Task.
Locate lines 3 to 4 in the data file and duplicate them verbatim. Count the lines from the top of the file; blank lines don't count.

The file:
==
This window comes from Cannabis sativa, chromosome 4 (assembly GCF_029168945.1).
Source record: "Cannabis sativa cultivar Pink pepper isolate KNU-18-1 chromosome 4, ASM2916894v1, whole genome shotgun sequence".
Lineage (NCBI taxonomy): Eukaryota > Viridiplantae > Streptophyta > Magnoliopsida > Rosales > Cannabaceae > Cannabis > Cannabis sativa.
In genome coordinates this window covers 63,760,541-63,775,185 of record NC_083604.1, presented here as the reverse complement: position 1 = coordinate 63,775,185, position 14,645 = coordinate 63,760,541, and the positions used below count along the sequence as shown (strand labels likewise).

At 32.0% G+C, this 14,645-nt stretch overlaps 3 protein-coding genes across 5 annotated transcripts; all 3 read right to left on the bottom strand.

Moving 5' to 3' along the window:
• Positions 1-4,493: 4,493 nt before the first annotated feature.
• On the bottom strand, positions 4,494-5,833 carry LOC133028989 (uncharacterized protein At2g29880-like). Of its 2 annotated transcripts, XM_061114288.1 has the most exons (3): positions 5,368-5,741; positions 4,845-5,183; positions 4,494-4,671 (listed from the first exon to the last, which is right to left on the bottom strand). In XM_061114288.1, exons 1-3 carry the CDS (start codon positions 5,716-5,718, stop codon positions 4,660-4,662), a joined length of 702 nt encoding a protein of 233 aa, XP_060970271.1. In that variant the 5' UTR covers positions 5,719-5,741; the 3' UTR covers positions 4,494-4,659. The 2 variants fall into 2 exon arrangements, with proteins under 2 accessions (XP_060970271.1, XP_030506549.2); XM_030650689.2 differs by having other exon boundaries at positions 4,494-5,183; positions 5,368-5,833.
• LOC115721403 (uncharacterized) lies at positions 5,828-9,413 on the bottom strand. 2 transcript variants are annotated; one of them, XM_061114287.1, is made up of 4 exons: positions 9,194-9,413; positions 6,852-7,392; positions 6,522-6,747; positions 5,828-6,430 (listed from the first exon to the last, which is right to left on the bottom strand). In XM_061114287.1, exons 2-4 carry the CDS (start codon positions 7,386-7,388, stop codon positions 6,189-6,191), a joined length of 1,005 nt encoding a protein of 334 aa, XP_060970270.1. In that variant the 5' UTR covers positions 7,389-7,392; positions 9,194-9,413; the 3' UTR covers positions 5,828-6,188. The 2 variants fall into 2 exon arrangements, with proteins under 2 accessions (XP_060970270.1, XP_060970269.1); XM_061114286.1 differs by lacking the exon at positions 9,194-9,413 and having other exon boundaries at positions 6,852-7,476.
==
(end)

Lineage (NCBI taxonomy): Eukaryota > Viridiplantae > Streptophyta > Magnoliopsida > Rosales > Cannabaceae > Cannabis > Cannabis sativa.
In genome coordinates this window covers 63,760,541-63,775,185 of record NC_083604.1, presented here as the reverse complement: position 1 = coordinate 63,775,185, position 14,645 = coordinate 63,760,541, and the positions used below count along the sequence as shown (strand labels likewise).